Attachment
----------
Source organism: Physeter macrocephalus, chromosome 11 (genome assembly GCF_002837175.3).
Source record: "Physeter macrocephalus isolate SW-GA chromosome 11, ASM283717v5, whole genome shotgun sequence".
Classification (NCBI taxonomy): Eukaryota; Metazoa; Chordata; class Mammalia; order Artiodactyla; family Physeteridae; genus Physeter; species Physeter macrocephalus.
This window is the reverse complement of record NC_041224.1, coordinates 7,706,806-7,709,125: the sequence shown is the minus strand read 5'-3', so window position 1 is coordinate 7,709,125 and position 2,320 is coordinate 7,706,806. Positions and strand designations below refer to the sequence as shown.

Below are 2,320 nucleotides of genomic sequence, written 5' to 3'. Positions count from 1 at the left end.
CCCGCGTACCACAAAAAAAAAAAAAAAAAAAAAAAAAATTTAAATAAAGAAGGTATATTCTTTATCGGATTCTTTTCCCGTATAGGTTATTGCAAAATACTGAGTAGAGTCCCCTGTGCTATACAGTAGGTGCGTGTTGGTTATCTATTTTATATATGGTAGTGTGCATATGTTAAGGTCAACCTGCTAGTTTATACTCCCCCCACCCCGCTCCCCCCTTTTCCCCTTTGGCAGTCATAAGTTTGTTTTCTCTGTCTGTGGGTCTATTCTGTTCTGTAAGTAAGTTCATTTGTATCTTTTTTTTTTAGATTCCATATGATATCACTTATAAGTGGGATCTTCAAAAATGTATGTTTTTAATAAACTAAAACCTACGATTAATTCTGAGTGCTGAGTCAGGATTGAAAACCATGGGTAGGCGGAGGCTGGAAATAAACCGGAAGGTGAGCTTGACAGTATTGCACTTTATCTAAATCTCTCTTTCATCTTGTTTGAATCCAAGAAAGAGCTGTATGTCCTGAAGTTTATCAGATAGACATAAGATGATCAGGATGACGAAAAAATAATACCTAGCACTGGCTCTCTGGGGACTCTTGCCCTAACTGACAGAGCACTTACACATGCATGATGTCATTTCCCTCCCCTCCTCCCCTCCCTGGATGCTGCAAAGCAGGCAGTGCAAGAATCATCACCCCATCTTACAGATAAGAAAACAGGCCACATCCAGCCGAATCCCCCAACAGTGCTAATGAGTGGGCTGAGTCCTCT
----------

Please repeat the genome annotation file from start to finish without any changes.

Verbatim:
Source organism: Physeter macrocephalus, chromosome 11 (genome assembly GCF_002837175.3).
Source record: "Physeter macrocephalus isolate SW-GA chromosome 11, ASM283717v5, whole genome shotgun sequence".
Classification (NCBI taxonomy): Eukaryota; Metazoa; Chordata; class Mammalia; order Artiodactyla; family Physeteridae; genus Physeter; species Physeter macrocephalus.
This window is the reverse complement of record NC_041224.1, coordinates 7,706,806-7,709,125: the sequence shown is the minus strand read 5'-3', so window position 1 is coordinate 7,709,125 and position 2,320 is coordinate 7,706,806. Positions and strand designations below refer to the sequence as shown.

Below are 2,320 nucleotides of genomic sequence, written 5' to 3'. Positions count from 1 at the left end.
CCCGCGTACCACAAAAAAAAAAAAAAAAAAAAAAAAAATTTAAATAAAGAAGGTATATTCTTTATCGGATTCTTTTCCCGTATAGGTTATTGCAAAATACTGAGTAGAGTCCCCTGTGCTATACAGTAGGTGCGTGTTGGTTATCTATTTTATATATGGTAGTGTGCATATGTTAAGGTCAACCTGCTAGTTTATACTCCCCCCACCCCGCTCCCCCCTTTTCCCCTTTGGCAGTCATAAGTTTGTTTTCTCTGTCTGTGGGTCTATTCTGTTCTGTAAGTAAGTTCATTTGTATCTTTTTTTTTTAGATTCCATATGATATCACTTATAAGTGGGATCTTCAAAAATGTATGTTTTTAATAAACTAAAACCTACGATTAATTCTGAGTGCTGAGTCAGGATTGAAAACCATGGGTAGGCGGAGGCTGGAAATAAACCGGAAGGTGAGCTTGACAGTATTGCACTTTATCTAAATCTCTCTTTCATCTTGTTTGAATCCAAGAAAGAGCTGTATGTCCTGAAGTTTATCAGATAGACATAAGATGATCAGGATGACGAAAAAATAATACCTAGCACTGGCTCTCTGGGGACTCTTGCCCTAACTGACAGAGCACTTACACATGCATGATGTCATTTCCCTCCCCTCCTCCCCTCCCTGGATGCTGCAAAGCAGGCAGTGCAAGAATCATCACCCCATCTTACAGATAAGAAAACAGGCCACATCCAGCCGAATCCCCCAACAGTGCTAATGAGTGGGCTGAGTCCTCT